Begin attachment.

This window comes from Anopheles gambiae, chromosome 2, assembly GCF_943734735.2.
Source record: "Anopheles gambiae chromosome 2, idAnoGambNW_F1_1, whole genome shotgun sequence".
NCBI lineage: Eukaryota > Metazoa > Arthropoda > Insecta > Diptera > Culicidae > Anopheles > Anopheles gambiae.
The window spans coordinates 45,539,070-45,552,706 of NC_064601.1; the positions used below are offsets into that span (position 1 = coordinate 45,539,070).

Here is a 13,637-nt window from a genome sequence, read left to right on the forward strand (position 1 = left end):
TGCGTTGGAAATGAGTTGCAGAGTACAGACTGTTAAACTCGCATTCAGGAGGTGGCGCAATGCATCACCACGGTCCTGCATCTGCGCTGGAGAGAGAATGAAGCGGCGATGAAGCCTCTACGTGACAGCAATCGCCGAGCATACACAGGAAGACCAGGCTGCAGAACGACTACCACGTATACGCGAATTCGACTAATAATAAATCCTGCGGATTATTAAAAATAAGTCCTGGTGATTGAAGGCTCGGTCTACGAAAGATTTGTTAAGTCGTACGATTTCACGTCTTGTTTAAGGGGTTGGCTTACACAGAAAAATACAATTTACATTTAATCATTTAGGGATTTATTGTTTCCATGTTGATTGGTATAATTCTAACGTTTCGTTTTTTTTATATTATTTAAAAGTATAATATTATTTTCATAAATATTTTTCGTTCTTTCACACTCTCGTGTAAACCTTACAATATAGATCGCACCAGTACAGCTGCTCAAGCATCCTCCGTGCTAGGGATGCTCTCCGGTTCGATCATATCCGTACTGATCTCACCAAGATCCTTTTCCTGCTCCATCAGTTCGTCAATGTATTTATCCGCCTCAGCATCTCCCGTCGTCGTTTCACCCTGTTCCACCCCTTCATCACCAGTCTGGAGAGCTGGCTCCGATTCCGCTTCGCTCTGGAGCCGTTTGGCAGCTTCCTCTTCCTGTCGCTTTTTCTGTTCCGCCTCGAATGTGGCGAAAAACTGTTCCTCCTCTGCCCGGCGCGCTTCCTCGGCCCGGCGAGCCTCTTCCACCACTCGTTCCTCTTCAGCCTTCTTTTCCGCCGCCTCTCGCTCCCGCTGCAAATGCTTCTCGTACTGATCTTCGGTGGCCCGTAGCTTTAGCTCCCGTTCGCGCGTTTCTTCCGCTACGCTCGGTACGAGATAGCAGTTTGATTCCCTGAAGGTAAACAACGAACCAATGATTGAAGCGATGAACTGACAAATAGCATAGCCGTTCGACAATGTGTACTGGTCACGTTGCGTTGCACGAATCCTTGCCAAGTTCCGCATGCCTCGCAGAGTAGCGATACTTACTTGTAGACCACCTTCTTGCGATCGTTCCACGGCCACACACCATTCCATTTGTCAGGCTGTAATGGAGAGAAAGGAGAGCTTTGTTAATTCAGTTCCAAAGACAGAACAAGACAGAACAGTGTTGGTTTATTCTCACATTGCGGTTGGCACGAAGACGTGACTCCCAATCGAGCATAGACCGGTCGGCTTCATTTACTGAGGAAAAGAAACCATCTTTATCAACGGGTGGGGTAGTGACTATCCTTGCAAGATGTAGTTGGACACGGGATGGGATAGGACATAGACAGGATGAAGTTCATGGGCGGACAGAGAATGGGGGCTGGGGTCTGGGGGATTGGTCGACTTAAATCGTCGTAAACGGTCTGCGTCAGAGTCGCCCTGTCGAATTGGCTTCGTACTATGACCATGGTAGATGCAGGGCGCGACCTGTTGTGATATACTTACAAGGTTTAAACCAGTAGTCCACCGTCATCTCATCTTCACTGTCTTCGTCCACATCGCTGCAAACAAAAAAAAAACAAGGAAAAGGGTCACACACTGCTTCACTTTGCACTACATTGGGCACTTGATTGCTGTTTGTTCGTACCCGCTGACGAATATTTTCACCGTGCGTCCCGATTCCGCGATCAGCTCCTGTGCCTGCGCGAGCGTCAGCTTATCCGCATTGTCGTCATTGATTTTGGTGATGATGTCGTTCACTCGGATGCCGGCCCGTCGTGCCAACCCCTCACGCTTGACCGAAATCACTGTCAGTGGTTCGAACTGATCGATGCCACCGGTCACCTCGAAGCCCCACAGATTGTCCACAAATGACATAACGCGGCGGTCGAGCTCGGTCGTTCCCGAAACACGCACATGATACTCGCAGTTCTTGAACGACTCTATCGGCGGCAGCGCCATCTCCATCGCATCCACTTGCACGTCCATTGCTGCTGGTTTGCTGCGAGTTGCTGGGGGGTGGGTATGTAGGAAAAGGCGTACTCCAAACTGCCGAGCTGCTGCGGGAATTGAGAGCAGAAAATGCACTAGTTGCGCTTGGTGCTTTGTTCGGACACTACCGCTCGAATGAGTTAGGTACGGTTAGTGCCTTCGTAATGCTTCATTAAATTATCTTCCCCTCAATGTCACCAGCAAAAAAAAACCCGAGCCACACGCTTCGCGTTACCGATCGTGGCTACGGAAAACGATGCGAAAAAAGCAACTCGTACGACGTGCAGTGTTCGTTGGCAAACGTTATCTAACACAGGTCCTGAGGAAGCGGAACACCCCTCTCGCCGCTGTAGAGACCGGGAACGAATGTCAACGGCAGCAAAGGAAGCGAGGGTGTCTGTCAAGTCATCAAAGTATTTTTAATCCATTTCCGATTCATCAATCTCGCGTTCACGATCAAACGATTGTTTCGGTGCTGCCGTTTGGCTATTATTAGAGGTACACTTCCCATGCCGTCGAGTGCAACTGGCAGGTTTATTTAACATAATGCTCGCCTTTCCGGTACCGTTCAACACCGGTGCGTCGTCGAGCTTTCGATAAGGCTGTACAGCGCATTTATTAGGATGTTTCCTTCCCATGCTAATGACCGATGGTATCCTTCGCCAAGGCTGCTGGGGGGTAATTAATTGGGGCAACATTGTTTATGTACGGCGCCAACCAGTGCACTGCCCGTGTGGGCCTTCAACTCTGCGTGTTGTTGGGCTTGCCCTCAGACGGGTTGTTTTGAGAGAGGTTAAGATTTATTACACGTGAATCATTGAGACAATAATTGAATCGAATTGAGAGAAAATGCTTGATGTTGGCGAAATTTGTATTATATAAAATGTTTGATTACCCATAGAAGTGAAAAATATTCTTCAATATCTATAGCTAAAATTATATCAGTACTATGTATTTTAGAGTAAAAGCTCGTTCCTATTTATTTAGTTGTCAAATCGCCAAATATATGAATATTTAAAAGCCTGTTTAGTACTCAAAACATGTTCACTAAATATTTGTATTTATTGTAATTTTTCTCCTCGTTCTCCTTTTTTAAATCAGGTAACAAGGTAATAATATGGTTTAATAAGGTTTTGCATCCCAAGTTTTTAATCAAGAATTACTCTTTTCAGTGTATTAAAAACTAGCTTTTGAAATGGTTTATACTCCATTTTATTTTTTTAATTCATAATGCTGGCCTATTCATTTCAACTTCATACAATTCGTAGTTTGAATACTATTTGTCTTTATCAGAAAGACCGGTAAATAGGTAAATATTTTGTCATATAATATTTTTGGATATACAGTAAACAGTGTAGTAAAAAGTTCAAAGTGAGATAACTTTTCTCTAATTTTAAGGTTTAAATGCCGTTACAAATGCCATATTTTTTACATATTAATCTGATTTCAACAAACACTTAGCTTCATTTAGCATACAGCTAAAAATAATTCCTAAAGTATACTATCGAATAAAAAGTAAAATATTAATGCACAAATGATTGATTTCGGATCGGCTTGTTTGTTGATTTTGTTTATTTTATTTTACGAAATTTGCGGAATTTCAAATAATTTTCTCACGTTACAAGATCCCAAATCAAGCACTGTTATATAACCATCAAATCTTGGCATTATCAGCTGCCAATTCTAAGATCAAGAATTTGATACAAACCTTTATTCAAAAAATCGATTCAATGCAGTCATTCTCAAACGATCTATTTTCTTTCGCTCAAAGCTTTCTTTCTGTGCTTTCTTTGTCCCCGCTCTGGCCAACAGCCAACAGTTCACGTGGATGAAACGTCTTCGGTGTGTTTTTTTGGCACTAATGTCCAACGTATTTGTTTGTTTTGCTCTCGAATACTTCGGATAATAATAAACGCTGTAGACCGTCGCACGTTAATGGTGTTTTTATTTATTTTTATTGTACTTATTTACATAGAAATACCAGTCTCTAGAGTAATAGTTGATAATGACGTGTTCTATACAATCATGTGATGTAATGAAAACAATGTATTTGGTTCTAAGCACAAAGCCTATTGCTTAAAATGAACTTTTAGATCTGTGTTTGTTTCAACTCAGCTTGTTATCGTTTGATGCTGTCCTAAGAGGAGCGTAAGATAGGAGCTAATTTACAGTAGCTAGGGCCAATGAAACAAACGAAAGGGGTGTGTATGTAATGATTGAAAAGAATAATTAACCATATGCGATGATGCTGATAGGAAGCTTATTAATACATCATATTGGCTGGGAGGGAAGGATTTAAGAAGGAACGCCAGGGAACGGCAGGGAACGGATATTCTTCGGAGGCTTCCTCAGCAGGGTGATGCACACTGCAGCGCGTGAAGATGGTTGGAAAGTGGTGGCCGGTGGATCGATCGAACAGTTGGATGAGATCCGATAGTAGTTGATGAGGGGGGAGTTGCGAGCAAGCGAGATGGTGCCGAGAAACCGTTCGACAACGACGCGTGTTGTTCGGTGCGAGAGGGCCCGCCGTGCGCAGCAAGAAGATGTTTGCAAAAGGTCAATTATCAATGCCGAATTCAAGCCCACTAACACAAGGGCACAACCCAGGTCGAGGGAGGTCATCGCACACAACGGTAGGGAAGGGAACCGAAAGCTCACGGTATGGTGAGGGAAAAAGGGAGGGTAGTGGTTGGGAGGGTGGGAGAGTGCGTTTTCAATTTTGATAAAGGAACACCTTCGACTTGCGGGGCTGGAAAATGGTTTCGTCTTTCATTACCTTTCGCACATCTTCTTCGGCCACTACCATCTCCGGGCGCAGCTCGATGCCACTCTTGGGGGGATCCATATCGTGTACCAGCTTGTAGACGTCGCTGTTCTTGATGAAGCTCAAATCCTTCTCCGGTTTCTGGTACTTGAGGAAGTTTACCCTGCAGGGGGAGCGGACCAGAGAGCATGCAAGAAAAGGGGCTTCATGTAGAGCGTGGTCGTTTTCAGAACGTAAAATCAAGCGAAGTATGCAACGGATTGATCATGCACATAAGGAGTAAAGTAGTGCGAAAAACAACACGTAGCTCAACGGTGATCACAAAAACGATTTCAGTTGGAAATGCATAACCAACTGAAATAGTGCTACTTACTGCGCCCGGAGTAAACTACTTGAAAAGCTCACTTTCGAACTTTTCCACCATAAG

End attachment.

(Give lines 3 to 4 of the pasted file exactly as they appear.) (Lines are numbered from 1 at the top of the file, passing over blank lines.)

NCBI lineage: Eukaryota > Metazoa > Arthropoda > Insecta > Diptera > Culicidae > Anopheles > Anopheles gambiae.
The window spans coordinates 45,539,070-45,552,706 of NC_064601.1; the positions used below are offsets into that span (position 1 = coordinate 45,539,070).